Happier, Healthier Hospitality

Tim Etherington-Judge is a man on a mission; a mission to improve the holistic health of hospitality workers. Tim knows better than most about the toll that night work, long hours, poor diet and a lack of exercise can take on a bartender. After all, he was one himself before starting his not-for-profit project, Healthy Hospo. Barfly spoke with Tim recently to find out the key health concerns bartenders should take note of in their line of work, what small steps they can implement to start feeling healthier and how their employers can help in this process too.

You’ve were in the industry previously working as a global ambassador for many years and now set up Healthy Hospo – what inspired you to start this platform?

After seven years living the vagabond life as a global ambassador, the seemingly endless jetlag, hotels, airports, loneliness, unhealthy restaurant food, and lack of exercise and sleep took their toll. 

I had a massive breakdown at the Athens Bar Show in 2016 and never went back to work. I took the decision to speak openly and publicly about my breakdown, recovery, and mental health illness, and found - to my surprise - that hundreds of people wrote to me with their stories of struggles and health difficulties. It was during this time of speaking publicly that I realised that my personal suffering could be put to good use, and I could create a platform to help others avoid the struggles that I went through. Thus, Healthy Hospo was born. 

Healthy Hospo is a not-for-profit company aimed at improving the health, happiness and sustainability of workers within the hospitality industry.

Who do you collaborate with for Healthy Hospo and what do you educate bartenders on predominately?

We collaborate with anyone who shares our goal of a healthier, happier, and more sustainable industry. So far, we’ve worked with liquor companies, juice brands, kombucha start-ups, brand agencies, coffee producers, independent bars and individual bartenders.

We take a holistic view towards education, covering a large variety of topics to embrace the diversity of interests within the industry. We have five key pillars which all of our work falls under: Nutrition, Exercise, Community, Wellness and Mental Health. Everyone should be able to find something that works for them. Not everyone is going to eat a plant-based diet or run a marathon, but they might be interested in improving their sleep or trying ‘hygge’ (situating oneself in the moment),  so we keep it as broad as possible.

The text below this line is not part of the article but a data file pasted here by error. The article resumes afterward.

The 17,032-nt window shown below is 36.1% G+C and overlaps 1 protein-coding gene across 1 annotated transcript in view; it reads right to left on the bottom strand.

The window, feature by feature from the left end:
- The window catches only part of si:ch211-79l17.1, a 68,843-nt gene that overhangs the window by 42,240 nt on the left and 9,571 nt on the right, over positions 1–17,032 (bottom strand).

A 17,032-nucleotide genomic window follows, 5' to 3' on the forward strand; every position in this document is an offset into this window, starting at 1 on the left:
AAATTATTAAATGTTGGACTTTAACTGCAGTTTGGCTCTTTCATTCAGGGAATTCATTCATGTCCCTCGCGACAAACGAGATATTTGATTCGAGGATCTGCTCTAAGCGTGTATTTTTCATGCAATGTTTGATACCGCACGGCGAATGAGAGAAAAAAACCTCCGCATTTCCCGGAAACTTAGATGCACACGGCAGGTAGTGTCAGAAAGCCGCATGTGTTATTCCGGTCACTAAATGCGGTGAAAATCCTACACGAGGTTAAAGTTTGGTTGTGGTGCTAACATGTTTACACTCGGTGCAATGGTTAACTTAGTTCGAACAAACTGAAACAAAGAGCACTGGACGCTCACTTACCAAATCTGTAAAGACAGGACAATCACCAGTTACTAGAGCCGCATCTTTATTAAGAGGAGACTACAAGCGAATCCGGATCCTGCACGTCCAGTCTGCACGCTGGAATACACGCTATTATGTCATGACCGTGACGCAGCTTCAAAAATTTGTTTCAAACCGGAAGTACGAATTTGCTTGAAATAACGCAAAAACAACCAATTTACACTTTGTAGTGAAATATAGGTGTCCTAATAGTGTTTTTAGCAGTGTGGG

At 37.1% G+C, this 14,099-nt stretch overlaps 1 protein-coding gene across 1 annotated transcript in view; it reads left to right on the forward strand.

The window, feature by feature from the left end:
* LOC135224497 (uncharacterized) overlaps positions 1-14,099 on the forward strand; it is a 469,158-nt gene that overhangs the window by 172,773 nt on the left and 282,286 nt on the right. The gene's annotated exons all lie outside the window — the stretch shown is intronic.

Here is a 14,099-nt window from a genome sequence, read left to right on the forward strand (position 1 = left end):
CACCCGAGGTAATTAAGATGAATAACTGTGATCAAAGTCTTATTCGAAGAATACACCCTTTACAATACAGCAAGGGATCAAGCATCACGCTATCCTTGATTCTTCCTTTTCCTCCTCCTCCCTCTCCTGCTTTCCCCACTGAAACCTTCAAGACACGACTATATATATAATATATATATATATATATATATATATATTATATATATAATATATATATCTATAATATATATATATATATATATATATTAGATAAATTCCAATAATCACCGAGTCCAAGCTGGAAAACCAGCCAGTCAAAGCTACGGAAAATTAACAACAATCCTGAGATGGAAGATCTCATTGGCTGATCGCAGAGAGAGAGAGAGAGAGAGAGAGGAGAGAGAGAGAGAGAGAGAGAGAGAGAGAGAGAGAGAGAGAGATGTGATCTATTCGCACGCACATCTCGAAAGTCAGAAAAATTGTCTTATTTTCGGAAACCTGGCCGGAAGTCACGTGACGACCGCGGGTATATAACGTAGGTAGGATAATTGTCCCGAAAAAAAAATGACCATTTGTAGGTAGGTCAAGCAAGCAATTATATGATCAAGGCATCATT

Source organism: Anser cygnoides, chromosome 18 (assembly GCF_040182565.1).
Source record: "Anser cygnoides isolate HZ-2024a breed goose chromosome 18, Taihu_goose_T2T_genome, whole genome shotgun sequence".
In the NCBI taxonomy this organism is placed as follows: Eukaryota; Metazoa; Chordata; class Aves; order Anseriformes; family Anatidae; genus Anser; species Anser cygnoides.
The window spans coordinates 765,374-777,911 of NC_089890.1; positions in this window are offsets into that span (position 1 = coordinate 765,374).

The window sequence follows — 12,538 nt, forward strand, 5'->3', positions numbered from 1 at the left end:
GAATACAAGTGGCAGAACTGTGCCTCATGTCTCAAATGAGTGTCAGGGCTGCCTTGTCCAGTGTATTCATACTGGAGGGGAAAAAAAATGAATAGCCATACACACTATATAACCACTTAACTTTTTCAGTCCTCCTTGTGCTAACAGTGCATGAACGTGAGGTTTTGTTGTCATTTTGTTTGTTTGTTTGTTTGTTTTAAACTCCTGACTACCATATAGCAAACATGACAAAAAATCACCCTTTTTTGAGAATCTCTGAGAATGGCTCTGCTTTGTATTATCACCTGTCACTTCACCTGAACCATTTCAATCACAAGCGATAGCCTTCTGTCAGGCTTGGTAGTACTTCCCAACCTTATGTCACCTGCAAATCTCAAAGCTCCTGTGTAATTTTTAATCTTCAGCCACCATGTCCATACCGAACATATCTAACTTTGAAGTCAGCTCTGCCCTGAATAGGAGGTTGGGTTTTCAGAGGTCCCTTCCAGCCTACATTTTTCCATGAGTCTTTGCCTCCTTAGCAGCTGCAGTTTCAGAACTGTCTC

What are some of the common health issues you see associated with the hospitality industry more than others?

Due to the nature of the industry, there are some very serious health issues that affect the industry and make it imperative that health becomes a key focus for everyone working in, or with, the hospitality sector.

In fact, night time work is now classed as a Class 2A Carcinogen by WHO (the World Health Organisation). A recent study in the US found bartending as the 13th most dangerous job, with bartenders more likely to die at work than police officers!

We work at night and sleep during the day, disrupting circadian rhythms, leading to awful sleep patterns, which has been linked to increased mortality, obesity, mental health illness and chronic disease. 

Ironically, the industry may deal with food, but hospitality workers eat poor nutritionally, partly due to living outside of traditional restaurant hours. We are fairly physically active due to the demands of the job, but I don’t know a single bartender or chef that doesn’t struggle with back problems.

The industry has somewhat had that ‘leave your problems at the door before shift’ type attitude; do you feel the industry is open or transparent about the issues surrounding health and wellbeing?

The response I’ve seen to Healthy Hospo has shown that the industry is not only willing but also keen to improve the health and wellness of its workers. Individual workers have shown huge interest, and I believe there’s a responsibility of businesses to do more to look after the health and wellness of bartenders, chefs, waiters etc. 

What are some preliminary steps bartenders can make if they’re starting to feel burdened by the daily grind?

It’s about everyday improvement, rather than giant leaps. 

  • Focus on sleep – kick your phone out of the bedroom, make sleep a priority and turn your bedroom into a temple.
  • Eat more vegetables – this is one of the easiest steps to better health.
  • Community – do things outside of the industry that you love. Spend your days off doing these activities instead of drinking in bars. 


What are some on the instant benefits from implementing these steps? 

More energy, less fatigue, increased productivity and a greater enjoyment of life.

If an employer suspects their employee is having trouble, what can they do to help?

The first step is for the employer to ensure that they cultivate a work environment that makes their employees comfortable in discussing health issues. Health and wellness is a complex, holistic subject and each individual will have different needs. I’d suggest starting the conversation, being understanding to the problem and working with the employee to find a solution together.

We’re happy to work with any business owner to help them build a healthier workplace.

Is Healthy Hospo setting up communities elsewhere around the globe?

Yes. While I’m based in London, Healthy Hospo is very much a global mission. We’ve had interest and requests for workshops and seminars from all over the world. All our digital work is accessible to anyone with an internet connection, so I’d say that we’re already building a global community.

What is your ultimate goal for Healthy Hospo long term?

The ultimate goal is to help build a healthier and happier hospitality industry, and allow people to thrive and develop long and successful careers.

W. www.healthyhospo.com
E. tim@healthyhospo.com